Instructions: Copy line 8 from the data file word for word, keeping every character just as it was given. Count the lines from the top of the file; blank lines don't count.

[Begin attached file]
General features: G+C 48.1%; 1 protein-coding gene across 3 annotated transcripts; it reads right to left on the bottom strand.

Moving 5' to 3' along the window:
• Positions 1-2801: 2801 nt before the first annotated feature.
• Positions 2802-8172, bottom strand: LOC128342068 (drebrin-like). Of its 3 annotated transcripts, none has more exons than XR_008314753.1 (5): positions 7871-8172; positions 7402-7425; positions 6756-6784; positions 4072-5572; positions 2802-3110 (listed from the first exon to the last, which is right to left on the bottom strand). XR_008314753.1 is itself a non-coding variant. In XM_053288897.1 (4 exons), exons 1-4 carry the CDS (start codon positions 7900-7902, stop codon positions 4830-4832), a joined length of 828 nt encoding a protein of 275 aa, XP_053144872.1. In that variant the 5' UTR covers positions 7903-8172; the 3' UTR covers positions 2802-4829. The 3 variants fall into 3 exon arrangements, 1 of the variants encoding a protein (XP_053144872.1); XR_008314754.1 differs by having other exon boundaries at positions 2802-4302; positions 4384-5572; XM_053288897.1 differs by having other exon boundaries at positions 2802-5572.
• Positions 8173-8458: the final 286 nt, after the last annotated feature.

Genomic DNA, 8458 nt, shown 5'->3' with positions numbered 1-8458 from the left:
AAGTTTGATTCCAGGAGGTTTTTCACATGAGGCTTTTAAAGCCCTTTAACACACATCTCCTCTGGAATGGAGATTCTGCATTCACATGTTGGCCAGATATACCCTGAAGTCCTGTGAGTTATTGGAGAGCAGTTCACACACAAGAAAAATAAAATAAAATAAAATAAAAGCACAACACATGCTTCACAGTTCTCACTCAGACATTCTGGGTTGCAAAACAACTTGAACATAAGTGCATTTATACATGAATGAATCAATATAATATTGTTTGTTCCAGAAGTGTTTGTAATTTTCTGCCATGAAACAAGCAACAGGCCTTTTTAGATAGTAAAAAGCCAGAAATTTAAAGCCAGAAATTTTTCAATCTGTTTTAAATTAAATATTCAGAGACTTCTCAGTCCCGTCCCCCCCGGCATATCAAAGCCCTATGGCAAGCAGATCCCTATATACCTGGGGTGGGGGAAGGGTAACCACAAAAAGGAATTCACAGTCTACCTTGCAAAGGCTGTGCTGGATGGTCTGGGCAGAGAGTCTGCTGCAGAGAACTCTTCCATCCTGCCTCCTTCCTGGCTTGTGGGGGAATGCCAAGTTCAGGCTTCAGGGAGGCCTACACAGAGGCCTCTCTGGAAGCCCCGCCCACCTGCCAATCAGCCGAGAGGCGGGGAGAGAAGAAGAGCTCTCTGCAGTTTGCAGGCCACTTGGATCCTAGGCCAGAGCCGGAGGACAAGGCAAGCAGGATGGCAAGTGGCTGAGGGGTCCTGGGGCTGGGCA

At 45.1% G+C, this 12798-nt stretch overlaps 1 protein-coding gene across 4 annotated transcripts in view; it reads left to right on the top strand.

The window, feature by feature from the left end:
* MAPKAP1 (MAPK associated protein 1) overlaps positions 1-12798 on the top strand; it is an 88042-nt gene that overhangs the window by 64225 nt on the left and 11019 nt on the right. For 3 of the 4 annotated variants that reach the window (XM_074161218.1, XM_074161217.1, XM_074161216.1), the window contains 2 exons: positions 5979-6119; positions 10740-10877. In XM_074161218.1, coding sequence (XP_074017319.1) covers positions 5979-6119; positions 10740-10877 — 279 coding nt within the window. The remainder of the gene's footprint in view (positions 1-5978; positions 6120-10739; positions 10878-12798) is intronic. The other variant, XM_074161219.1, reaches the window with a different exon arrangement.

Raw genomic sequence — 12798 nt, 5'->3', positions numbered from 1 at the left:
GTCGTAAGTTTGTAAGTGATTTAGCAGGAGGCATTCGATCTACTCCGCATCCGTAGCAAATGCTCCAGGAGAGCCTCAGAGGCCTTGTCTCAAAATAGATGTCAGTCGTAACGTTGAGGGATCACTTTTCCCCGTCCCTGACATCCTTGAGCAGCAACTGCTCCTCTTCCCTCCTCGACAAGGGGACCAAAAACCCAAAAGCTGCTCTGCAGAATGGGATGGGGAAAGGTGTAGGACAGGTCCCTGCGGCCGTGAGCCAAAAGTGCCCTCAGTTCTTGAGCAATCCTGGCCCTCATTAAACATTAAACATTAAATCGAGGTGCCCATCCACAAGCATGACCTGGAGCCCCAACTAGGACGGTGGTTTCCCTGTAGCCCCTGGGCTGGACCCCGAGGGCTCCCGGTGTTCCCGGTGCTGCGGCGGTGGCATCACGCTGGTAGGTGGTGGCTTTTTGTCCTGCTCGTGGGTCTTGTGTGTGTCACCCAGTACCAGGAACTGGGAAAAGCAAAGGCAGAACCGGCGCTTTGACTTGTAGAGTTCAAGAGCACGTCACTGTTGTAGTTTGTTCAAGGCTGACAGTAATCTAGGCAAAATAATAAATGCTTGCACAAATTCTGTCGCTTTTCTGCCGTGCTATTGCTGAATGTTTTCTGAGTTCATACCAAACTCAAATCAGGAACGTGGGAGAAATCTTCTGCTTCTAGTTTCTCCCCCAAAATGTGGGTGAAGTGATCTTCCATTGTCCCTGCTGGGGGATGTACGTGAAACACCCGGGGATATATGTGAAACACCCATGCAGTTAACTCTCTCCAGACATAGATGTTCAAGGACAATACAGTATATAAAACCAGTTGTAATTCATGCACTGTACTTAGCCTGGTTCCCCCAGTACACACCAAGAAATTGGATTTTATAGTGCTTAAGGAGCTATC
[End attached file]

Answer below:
At 45.1% G+C, this 12798-nt stretch overlaps 1 protein-coding gene across 4 annotated transcripts in view; it reads left to right on the top strand.